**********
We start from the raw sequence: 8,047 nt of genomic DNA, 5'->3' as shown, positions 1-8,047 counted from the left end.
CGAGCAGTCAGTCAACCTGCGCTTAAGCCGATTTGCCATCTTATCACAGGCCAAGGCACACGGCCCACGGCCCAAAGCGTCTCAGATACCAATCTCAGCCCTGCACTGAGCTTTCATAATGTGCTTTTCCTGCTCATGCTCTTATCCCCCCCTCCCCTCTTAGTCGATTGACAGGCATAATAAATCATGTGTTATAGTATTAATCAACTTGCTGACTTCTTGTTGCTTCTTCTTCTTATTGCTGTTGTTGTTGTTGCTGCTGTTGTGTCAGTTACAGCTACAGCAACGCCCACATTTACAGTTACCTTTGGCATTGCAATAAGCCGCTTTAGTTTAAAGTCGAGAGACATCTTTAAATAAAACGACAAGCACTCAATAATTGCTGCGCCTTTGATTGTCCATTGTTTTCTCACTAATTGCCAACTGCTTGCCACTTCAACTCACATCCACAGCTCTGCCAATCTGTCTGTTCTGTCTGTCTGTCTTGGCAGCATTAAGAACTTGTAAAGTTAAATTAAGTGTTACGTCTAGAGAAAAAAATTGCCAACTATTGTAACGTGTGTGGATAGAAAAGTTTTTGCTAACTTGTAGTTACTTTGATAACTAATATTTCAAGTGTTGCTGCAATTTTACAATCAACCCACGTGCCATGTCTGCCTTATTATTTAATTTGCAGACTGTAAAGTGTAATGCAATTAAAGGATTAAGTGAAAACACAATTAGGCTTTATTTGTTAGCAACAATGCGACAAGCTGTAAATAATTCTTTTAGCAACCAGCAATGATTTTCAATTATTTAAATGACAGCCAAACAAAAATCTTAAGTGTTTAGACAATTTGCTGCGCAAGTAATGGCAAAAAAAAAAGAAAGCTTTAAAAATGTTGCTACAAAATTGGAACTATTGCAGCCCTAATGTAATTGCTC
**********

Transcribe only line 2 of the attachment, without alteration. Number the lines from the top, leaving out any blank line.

CGAGCAGTCAGTCAACCTGCGCTTAAGCCGATTTGCCATCTTATCACAGGCCAAGGCACACGGCCCACGGCCCAAAGCGTCTCAGATACCAATCTCAGCCCTGCACTGAGCTTTCATAATGTGCTTTTCCTGCTCATGCTCTTATCCCCCCCTCCCCTCTTAGTCGATTGACAGGCATAATAAATCATGTGTTATAGTATTAATCAACTTGCTGACTTCTTGTTGCTTCTTCTTCTTATTGCTGTTGTTGTTGTTGCTGCTGTTGTGTCAGTTACAGCTACAGCAACGCCCACATTTACAGTTACCTTTGGCATTGCAATAAGCCGCTTTAGTTTAAAGTCGAGAGACATCTTTAAATAAAACGACAAGCACTCAATAATTGCTGCGCCTTTGATTGTCCATTGTTTTCTCACTAATTGCCAACTGCTTGCCACTTCAACTCACATCCACAGCTCTGCCAATCTGTCTGTTCTGTCTGTCTGTCTTGGCAGCATTAAGAACTTGTAAAGTTAAATTAAGTGTTACGTCTAGAGAAAAAAATTGCCAACTATTGTAACGTGTGTGGATAGAAAAGTTTTTGCTAACTTGTAGTTACTTTGATAACTAATATTTCAAGTGTTGCTGCAATTTTACAATCAACCCACGTGCCATGTCTGCCTTATTATTTAATTTGCAGACTGTAAAGTGTAATGCAATTAAAGGATTAAGTGAAAACACAATTAGGCTTTATTTGTTAGCAACAATGCGACAAGCTGTAAATAATTCTTTTAGCAACCAGCAATGATTTTCAATTATTTAAATGACAGCCAAACAAAAATCTTAAGTGTTTAGACAATTTGCTGCGCAAGTAATGGCAAAAAAAAAAGAAAGCTTTAAAAATGTTGCTACAAAATTGGAACTATTGCAGCCCTAATGTAATTGCTC